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Two Pictures of a Rose in the Dark

by Norman Dukes


Two pictures of a rose in the dark. One is quite black; for the rose is invisible. In the other, it is painted in full detail and surrounded by black. Is one of them right, the other wrong? Don’t we talk of a white rose in the dark and of a red rose in the dark? And don’t we say for all that that they can’t be distinguished in the dark?

                        —Ludwig Wittgenstein


The pleats of the curtain,
hardened in the dark,
turn to lace when car lights
are thrown against the wall,
then withdrawn like a wrong guess.
A mind fatigued is heavy,
barely afloat in the brain,
holds sound long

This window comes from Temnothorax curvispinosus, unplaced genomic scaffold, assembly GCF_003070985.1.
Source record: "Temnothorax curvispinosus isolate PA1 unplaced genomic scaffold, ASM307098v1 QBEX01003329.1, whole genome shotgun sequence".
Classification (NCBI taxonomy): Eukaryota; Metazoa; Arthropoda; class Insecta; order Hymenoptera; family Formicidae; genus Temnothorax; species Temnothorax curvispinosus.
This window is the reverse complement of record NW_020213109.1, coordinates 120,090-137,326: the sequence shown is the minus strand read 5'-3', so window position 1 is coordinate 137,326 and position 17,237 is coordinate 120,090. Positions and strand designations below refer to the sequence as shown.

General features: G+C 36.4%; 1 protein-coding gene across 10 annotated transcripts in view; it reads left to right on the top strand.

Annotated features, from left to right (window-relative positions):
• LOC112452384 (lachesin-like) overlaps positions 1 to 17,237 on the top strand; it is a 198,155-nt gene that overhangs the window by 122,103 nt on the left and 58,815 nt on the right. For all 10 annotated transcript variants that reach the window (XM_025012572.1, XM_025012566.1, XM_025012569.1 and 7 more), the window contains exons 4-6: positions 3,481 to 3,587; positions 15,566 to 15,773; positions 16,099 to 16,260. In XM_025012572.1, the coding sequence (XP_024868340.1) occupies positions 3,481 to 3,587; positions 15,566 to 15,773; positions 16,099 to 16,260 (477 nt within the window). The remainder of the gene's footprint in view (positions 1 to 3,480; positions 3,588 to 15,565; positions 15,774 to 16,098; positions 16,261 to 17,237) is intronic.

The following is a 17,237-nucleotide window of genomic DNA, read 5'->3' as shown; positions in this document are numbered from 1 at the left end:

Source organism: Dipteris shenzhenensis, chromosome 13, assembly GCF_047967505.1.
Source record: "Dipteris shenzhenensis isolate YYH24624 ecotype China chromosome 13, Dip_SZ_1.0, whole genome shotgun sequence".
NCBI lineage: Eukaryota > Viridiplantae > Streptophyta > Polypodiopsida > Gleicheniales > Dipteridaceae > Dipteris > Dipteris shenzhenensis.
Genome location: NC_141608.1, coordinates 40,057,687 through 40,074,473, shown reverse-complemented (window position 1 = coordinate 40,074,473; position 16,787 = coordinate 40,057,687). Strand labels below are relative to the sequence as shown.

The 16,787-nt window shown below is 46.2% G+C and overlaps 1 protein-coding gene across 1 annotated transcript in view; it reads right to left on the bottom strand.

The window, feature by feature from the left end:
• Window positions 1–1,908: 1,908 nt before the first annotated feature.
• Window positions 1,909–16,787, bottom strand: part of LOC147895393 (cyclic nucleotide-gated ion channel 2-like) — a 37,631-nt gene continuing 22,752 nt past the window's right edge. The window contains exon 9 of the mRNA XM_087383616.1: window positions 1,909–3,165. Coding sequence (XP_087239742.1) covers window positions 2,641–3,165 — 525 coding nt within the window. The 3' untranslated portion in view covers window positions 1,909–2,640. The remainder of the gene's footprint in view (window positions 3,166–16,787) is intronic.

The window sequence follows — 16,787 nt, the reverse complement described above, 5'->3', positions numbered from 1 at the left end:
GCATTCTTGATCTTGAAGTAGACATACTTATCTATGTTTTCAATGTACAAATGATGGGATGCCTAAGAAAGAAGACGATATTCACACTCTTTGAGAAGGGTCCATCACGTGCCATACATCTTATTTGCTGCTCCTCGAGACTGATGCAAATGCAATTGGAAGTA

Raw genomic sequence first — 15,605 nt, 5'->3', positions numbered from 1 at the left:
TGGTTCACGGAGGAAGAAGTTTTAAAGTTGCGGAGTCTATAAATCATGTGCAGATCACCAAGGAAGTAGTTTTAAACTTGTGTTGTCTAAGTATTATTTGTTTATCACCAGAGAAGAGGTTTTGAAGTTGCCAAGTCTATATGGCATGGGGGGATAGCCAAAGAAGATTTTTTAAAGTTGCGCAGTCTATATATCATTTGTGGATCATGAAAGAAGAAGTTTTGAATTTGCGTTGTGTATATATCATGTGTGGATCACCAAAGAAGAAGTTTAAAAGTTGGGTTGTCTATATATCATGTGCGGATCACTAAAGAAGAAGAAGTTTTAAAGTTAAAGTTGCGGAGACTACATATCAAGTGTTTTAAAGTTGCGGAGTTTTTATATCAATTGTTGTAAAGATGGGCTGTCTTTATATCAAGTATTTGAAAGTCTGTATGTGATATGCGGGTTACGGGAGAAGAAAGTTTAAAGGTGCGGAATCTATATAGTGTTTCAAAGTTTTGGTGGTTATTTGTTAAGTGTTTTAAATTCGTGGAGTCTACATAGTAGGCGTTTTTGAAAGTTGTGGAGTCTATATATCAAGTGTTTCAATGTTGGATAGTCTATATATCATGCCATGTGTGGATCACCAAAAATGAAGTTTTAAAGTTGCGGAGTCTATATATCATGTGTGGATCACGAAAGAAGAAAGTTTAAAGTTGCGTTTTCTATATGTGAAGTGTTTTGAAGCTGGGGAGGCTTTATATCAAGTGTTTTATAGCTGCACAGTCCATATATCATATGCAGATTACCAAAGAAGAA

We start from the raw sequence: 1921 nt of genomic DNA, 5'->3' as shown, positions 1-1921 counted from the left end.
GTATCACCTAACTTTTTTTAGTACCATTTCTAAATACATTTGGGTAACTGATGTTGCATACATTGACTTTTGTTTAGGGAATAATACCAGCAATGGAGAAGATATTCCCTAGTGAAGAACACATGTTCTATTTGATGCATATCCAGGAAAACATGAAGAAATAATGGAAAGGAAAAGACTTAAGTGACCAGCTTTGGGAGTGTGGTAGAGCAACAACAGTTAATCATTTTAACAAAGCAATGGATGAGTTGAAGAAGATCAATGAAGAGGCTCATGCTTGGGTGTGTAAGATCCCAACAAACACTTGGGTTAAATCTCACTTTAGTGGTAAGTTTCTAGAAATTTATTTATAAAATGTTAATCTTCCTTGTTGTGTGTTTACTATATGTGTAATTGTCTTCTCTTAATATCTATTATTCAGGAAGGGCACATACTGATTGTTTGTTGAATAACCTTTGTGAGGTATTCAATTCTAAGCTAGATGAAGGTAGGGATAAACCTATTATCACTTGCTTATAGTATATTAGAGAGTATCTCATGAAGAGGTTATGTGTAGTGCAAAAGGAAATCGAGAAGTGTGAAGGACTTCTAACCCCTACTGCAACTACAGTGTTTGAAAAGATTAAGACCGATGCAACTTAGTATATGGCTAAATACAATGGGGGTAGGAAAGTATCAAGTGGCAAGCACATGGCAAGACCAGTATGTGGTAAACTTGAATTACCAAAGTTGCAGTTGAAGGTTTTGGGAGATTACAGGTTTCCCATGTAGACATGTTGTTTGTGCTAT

after the sound is gone.
The rose pictured in the dark
is the wish that “I love”
and “I think” have one boundary,
fragile and brilliant
as if cut out of night.
When exhaustion tires of itself,
of resisting moonlight
or headlights that jog
a memory, I sleep.
In daylight the rose
is the uses of the rose:
yellow, that she picked,
or red, by a hospital bed,
again red, at the end
of a garden . . .
This is work like labor,
how, and what
to distinguish from the dark.

 

Norman Dukes (1942–1984) published a chapbook, The Reckless Sleeper, with the Pourboire Press. His poems have appeared in many magazines, including Salamagundi, Iowa Review, Ploughshares, kayak, and Virginia Quarterly. (1987)


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